Antonin Gadal
The Work of a Man Inspired by the Spirit
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 Who Is Antonin Gadal?  
 The Source  
 The Doctrine  
 Pyrenean Catharism  
 The Catharism and Its Origins  
 The Mystery of the Caves  
   Antique Sanctuaries  
   A Bible for Mankind  
   Retreats, Caves, Caverns  
   Double Caves  
   Caves: Places of Initiation  
   The Cathars’ Cathedral.  
   An Underground Epic  
   A Peaceful Ending  
   A Moving Rediscovery  
   In Quest of the Spirit  
   Death and Resurrection  
   A New Man  
   Becoming 'Perfect'  
   The New Vesture  
   The Path of the Stars  
   The Caves Speak…  
   The Spoulga of Bouan  
   Lux Lucet in Tenebris  
   Formation, Reformation, Transformation  
   The Dualism of the Cathars  
 The Grail in the Pyrenees  
 Grail, Cathars and Rosycross  
 Interesting Links  
The New Monsegur - an Underground Epic

In his book ‘The Heritage of the Cathars’, Antonin Gadal gives us a detailed account of the agony of the last Cathars, and of the ‘faydits’ who, chased and tracked by the seneschal and the inquisition’s troops, were going to die slowly immured in the cave of Lombrives.

In 1328, well after the death of Amiel Aicard and Loup de Foix (another Cathar perfect, related to the House of Foix) who had made of Lombrives his oratory and sanctuary to meditate and pray, Gadal tells us, this famous cavern - the place of so many nightly predications - had become for the faydits of the wood a permanent refuge from the increasing storm of the hatred of the Inquisition. Five or six hundred mountainers, fugitives - men, women and children - had settled in the darkness and had formed around the Cathar priest a mixture of mystical colony and wild camp.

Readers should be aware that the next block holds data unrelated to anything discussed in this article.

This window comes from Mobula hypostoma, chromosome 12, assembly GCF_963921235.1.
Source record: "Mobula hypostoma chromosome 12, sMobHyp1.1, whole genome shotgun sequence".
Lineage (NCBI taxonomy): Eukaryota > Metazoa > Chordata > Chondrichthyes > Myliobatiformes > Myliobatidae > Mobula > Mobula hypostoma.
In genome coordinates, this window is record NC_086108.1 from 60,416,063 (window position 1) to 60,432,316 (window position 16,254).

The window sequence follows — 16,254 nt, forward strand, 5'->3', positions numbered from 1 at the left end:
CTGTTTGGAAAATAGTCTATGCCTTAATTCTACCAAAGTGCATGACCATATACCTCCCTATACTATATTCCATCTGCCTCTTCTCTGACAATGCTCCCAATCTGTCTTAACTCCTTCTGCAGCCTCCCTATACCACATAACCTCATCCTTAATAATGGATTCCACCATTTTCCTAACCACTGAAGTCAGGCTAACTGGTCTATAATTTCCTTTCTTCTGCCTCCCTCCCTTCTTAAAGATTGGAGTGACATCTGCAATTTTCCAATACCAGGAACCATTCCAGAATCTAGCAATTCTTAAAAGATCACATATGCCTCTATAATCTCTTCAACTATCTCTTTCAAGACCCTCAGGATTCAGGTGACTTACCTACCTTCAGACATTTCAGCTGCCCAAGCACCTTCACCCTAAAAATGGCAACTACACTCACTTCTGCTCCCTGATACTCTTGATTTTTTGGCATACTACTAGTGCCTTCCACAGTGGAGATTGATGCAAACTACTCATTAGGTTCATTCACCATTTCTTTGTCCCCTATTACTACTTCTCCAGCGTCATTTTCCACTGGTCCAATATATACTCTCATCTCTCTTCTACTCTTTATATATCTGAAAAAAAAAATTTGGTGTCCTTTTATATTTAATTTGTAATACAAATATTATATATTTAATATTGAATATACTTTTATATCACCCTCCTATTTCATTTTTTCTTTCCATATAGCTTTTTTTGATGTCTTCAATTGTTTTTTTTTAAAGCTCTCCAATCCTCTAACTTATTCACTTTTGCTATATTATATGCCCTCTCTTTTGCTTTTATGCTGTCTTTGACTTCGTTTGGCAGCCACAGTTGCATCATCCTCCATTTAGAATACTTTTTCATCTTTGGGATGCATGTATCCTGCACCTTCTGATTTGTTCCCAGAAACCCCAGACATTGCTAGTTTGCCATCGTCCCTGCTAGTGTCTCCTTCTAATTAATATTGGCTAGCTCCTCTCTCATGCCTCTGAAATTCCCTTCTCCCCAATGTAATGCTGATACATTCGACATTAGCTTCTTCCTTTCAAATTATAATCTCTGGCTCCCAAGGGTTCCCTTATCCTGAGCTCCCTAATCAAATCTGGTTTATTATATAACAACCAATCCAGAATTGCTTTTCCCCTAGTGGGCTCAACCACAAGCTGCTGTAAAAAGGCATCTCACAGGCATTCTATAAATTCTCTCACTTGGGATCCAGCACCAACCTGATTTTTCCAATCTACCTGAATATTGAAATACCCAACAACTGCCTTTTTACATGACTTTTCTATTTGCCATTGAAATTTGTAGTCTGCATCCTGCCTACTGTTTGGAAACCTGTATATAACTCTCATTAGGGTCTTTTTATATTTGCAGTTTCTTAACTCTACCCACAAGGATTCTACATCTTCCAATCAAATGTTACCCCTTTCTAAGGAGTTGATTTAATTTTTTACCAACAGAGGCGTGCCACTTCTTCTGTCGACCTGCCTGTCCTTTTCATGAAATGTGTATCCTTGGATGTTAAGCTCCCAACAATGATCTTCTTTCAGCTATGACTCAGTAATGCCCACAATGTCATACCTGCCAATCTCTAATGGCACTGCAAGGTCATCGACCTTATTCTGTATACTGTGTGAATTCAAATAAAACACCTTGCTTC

‘A new Montségur’ had been organised, not chivalrous anymore like the other one perched in the clouds, but on the contrary, rustic and lost in the womb of a mountain, an abyss crossed by a diluvian torrent.

The Seneschal’s troops decided to destroy that den of “believers”. They had previously taken and demolished the ‘three Churches’ of Ussat, Ornolac and Bouan. They got into the cave through the narrow entrance but did not know that the cave was double and that its eastern corridor is only the vestibule of an upper gallery, four times deeper and which forms the mother cave. It is reached through an eighty meters high escarpment. Taking off one after the others the ladders put up on some protruding entablatures, the Cathars were, for a moment, impregnable in the darkness. Thinking they would drive them back into the Cathedral to massacre them, the Catholic troops had to withdraw.

They then walled the narrow neck, and the outside exits. ‘The cave remained “sealed and scourged”, cursed and forbidden by the superstitious awe that surrounded it, like an undefinable mixture of mystery, inexpiable crime and royal and priestly ban.’

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